The idea

For our Save the date, we had some visual ideas of what we wanted to achieve: Something relaxing and calm, inspired by the sea. We first started by picking a color palette and then decided to explore streams of particles, reminding streams of ocean currents.

See the final result here.

Using code for visual design

Anne and I developed our project using JavaScript and browser technologies (see below).

It was interesting to use code to achieve something that is visual design. Part of the end result is coming from the randomness of the algorithm, like the initial positions of the attractors and of the particles, but another part of the result comes from hand picked parameter values (colors, sizes, number, speed…). The final result is in my opinion an interesting mix of pre-defined visual aesthetics and randomness.

Like any artistic tool, code can be used to achieve a certain artistic result. The drawback with most development environment is the long feedback loop: Contrary to a drawing tool where the feedback is almost instant, code demands to finish the code modification before being able to visualize it.

The technology

We draw many particles on a web canvas. For each frame, we move the particles and draw their movement on top of the previous state. We do that at 60 frames per second.

The paths are never stored in memory, only the current position of the particles and the attractors are, what you see is just result of overlaying many many frames. The “shadow” is faked by using a transparent sprite, that we paint under each particle at each frame. This gives a nice depth effect to the end result, despite everything being in 2D.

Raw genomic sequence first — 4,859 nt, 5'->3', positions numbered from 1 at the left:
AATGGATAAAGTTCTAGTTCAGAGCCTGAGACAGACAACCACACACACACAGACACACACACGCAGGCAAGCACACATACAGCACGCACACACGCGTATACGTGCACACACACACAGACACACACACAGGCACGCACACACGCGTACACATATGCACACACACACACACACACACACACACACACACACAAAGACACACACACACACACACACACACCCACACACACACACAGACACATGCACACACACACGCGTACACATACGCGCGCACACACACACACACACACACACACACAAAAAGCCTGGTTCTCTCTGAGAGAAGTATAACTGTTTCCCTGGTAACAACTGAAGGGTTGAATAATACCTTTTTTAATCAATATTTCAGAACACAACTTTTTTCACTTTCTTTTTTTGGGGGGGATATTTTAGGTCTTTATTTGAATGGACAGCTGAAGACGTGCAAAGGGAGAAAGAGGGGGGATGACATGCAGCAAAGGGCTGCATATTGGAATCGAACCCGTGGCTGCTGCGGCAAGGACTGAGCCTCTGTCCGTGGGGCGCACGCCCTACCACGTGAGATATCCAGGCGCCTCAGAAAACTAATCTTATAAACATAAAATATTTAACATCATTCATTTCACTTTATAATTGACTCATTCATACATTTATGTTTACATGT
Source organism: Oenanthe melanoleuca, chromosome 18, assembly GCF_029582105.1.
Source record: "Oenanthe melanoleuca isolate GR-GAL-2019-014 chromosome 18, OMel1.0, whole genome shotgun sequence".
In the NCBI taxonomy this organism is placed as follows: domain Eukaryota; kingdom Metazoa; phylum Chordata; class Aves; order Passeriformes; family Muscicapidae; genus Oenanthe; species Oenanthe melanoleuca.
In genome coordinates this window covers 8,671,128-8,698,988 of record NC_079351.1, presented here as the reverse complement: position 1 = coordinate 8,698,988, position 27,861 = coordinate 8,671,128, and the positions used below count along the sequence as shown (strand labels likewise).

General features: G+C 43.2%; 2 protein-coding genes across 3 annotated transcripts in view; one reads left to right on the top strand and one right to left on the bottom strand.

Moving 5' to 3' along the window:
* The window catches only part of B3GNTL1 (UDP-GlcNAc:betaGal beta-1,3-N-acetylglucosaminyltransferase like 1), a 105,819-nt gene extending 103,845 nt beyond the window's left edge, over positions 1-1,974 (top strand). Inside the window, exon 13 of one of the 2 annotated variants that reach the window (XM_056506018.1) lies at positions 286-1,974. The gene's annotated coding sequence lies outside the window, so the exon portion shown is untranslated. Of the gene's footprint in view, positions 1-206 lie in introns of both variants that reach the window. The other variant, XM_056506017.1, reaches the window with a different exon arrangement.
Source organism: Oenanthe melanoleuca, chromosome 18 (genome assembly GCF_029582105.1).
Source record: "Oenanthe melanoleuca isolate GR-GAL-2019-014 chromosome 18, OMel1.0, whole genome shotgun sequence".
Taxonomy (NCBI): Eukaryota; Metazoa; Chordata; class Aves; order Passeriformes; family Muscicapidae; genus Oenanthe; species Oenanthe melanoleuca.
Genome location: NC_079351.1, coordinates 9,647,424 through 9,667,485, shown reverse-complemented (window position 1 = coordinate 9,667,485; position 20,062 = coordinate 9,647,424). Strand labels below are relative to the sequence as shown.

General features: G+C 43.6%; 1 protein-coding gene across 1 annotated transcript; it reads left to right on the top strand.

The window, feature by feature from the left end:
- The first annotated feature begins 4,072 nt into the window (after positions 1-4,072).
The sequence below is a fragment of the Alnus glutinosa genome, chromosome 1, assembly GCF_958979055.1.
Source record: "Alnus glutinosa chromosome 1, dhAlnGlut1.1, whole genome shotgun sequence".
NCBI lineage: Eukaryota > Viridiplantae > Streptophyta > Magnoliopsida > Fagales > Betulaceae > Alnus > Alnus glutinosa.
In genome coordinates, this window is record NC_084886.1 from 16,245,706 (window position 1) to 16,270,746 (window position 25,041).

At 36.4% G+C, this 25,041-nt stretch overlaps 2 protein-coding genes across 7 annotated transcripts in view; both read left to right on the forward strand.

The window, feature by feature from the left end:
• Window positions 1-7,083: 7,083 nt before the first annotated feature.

The particles move by following the gradient of various “attractors”, like particles in a magnetic field. The position, number and impact of these attractors are generated randomly, within pre-defined boundaries.

In addition to particles and attractors, we added the ability to draw text and avoid certain zones. This complexified the codebase and does not lead in my opinion to great results. But we wanted to use it a little bit in our Save the Date.


A reusable library

Later, I moved the code responsible for painting particles in a reusable JS library. Find it on GitHub and on npm. The code could be cleaned up, in particular, is assumes a global ‘config’ object, this should be passed as an argument when initializing the library.

Everything can be tweaked: text to display, the color, number of particles, size, speed… here are some videos of various settings:

A ‘new tab’ Chrome extension

Very recently, I used the library to create a Chrome extention that replaces your ‘new tab’ page with this library (see sources on GitHub)

Install it from the Chrome webstore

Here is a video of the new tab page once the extension is installed: